For all workers who qualify for a Social Security retirement benefit, the Social Security Administration (SSA) leans on four easy-to-understand factors to calculate how much they’ll be paid each month:

The first two of these criteria are inextricably linked. The SSA takes a worker’s 35 highest-earning, inflation-adjusted years into account when calculating their monthly payout. In theory, the more you earn in a given year, the bigger your Social Security check should be during retirement.

But there’s a caveat to the above statement. When a high earner regularly surpasses the maximum taxable earnings cap ($168,600 in earned income in 2024), their monthly benefit will be capped at full retirement age. In 2023, this cap was $3,627 per month. This year, it’s been increased to $3,822 per month.

Even if the Bidens were to have earned millions of dollars annually in AGI, their maximum monthly payout would be capped at full retirement age.

A pair of glasses, a twenty dollar bill, and a Social Security card, set atop federal tax forms.

Image source: Getty Images.

More retired workers than ever are taxed on some portion of their Social Security benefits

The other noteworthy takeaway from the Bidens’ well-above-average Social Security payout is that they’re paying federal income tax on a sizable percentage of what was collected. Line 6b of the Bidens’ Form 1040 shows that $54,616 of their Social Security income was subject to federal taxation.

If you’re wondering why Social Security benefits are taxed, look no further than the Social Security Amendments of 1983, which were passed by Congress and signed into law by then-President Ronald Reagan.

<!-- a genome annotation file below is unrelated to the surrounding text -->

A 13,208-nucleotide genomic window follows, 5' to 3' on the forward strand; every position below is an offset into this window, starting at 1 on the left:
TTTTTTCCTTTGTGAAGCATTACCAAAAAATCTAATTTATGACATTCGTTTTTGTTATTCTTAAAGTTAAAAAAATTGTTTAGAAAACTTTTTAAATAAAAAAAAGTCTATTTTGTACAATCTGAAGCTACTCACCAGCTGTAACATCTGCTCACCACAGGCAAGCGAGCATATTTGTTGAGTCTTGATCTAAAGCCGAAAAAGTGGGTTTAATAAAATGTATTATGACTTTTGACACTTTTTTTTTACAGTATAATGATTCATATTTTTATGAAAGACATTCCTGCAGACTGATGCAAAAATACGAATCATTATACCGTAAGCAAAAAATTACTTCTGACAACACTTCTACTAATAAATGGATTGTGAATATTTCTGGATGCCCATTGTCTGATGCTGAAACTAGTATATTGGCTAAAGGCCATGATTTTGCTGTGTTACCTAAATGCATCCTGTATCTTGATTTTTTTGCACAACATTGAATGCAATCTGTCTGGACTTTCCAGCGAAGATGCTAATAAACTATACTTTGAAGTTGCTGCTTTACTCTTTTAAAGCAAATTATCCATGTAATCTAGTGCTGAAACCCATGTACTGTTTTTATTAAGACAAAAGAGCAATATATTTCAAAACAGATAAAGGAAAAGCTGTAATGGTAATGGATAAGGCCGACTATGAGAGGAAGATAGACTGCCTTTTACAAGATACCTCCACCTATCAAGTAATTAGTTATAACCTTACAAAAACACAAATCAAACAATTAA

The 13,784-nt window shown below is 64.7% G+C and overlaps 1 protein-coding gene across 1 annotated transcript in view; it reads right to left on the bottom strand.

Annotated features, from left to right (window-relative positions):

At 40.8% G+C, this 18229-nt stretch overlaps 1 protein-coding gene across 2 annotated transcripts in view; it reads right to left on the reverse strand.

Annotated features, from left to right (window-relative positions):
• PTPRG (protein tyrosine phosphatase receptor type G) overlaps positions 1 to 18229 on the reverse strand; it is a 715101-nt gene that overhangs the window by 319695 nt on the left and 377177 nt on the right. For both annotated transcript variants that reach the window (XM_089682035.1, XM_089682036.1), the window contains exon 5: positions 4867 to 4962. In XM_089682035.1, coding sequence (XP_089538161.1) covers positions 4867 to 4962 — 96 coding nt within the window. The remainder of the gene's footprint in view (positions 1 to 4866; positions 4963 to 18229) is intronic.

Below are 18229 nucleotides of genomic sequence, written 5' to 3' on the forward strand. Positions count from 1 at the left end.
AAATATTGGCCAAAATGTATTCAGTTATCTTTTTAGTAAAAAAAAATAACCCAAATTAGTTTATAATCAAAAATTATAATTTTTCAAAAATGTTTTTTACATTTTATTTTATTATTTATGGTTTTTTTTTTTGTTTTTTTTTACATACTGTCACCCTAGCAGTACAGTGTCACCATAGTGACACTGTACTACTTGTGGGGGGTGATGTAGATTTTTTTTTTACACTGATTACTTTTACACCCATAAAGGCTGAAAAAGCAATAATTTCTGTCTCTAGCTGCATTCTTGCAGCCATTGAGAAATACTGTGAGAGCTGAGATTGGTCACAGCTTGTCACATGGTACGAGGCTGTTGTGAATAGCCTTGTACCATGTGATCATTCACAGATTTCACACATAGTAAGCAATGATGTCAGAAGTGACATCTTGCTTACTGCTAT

In 1983, Social Security’s asset reserves were nearly exhausted. In order to strengthen the program, core proposals from both political parties were signed into law to generate additional revenue and lower long-term program outlays. This included a gradual increase to the payroll tax on workers, a staggered increase to the full retirement age over multiple decades, and the introduction of the taxation of benefits.

Beginning in 1984, anyone whose provisional income (gross income, plus nontaxable interest, plus one-half of Social Security benefits) exceeded $25,000 would see up to 50% of their Social Security income exposed to federal taxation. This threshold was set at $32,000 for couples filing jointly.

In 1993, the Clinton administration added a second tier of taxation that uses the same provisional income formula listed above. Up to 85% of benefits become taxable when single filers and couples filing jointly surpass $34,000 and $44,000, respectively.

Based on AGI alone, the Bidens qualified for this upper tier of taxation. This is why 85% of their Social Security income ($54,616 of the $64,254 collected) was subject to federal taxation for the 2023 tax year.

What makes the federal taxation of Social Security benefits so unpleasant is that the provisional income thresholds described above haven’t been adjusted for inflation since they were signed into law decades ago. As cost-of-living adjustments (COLAs) increase benefits over time, more and more retirees are being exposed to the taxation of benefits.

But don’t expect this tax to go away or be adjusted for inflation anytime soon. With America’s top retirement program facing a $22.4 trillion (and growing) funding shortfall through 2097, it needs all the revenue it can get.